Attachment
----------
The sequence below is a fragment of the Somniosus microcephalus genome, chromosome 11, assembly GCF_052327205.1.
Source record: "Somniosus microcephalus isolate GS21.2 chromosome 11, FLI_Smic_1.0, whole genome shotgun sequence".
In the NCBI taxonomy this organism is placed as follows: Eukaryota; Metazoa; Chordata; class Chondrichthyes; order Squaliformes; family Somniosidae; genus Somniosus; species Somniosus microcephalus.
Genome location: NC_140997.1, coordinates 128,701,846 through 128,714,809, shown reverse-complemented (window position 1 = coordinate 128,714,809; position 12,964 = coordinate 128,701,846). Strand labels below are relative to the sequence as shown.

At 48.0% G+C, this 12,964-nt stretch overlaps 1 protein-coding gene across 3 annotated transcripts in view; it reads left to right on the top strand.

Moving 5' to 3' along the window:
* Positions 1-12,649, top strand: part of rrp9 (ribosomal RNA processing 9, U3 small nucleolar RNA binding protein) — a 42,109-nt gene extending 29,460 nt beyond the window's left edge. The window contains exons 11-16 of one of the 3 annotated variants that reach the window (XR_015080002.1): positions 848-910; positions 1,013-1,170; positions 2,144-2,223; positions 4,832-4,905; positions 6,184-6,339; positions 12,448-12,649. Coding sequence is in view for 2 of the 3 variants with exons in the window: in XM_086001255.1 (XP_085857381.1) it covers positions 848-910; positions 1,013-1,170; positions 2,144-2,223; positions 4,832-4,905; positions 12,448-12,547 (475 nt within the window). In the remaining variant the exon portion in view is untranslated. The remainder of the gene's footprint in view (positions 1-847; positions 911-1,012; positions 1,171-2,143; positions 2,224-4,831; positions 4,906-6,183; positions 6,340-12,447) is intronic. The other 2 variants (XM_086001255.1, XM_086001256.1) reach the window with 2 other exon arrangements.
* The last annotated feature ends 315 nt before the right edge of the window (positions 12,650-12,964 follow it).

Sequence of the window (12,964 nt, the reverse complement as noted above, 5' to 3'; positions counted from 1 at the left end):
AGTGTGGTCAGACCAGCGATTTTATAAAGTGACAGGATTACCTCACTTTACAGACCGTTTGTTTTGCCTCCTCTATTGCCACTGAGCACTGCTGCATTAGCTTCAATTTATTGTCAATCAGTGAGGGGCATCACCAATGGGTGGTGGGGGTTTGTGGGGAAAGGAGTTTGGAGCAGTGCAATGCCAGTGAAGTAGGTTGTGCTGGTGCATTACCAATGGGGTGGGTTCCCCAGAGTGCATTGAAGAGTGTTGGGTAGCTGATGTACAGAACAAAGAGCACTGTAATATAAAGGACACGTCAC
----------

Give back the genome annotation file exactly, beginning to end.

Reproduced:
The sequence below is a fragment of the Somniosus microcephalus genome, chromosome 11, assembly GCF_052327205.1.
Source record: "Somniosus microcephalus isolate GS21.2 chromosome 11, FLI_Smic_1.0, whole genome shotgun sequence".
In the NCBI taxonomy this organism is placed as follows: Eukaryota; Metazoa; Chordata; class Chondrichthyes; order Squaliformes; family Somniosidae; genus Somniosus; species Somniosus microcephalus.
Genome location: NC_140997.1, coordinates 128,701,846 through 128,714,809, shown reverse-complemented (window position 1 = coordinate 128,714,809; position 12,964 = coordinate 128,701,846). Strand labels below are relative to the sequence as shown.

At 48.0% G+C, this 12,964-nt stretch overlaps 1 protein-coding gene across 3 annotated transcripts in view; it reads left to right on the top strand.

Moving 5' to 3' along the window:
* Positions 1-12,649, top strand: part of rrp9 (ribosomal RNA processing 9, U3 small nucleolar RNA binding protein) — a 42,109-nt gene extending 29,460 nt beyond the window's left edge. The window contains exons 11-16 of one of the 3 annotated variants that reach the window (XR_015080002.1): positions 848-910; positions 1,013-1,170; positions 2,144-2,223; positions 4,832-4,905; positions 6,184-6,339; positions 12,448-12,649. Coding sequence is in view for 2 of the 3 variants with exons in the window: in XM_086001255.1 (XP_085857381.1) it covers positions 848-910; positions 1,013-1,170; positions 2,144-2,223; positions 4,832-4,905; positions 12,448-12,547 (475 nt within the window). In the remaining variant the exon portion in view is untranslated. The remainder of the gene's footprint in view (positions 1-847; positions 911-1,012; positions 1,171-2,143; positions 2,224-4,831; positions 4,906-6,183; positions 6,340-12,447) is intronic. The other 2 variants (XM_086001255.1, XM_086001256.1) reach the window with 2 other exon arrangements.
* The last annotated feature ends 315 nt before the right edge of the window (positions 12,650-12,964 follow it).

Sequence of the window (12,964 nt, the reverse complement as noted above, 5' to 3'; positions counted from 1 at the left end):
AGTGTGGTCAGACCAGCGATTTTATAAAGTGACAGGATTACCTCACTTTACAGACCGTTTGTTTTGCCTCCTCTATTGCCACTGAGCACTGCTGCATTAGCTTCAATTTATTGTCAATCAGTGAGGGGCATCACCAATGGGTGGTGGGGGTTTGTGGGGAAAGGAGTTTGGAGCAGTGCAATGCCAGTGAAGTAGGTTGTGCTGGTGCATTACCAATGGGGTGGGTTCCCCAGAGTGCATTGAAGAGTGTTGGGTAGCTGATGTACAGAACAAAGAGCACTGTAATATAAAGGACACGTCAC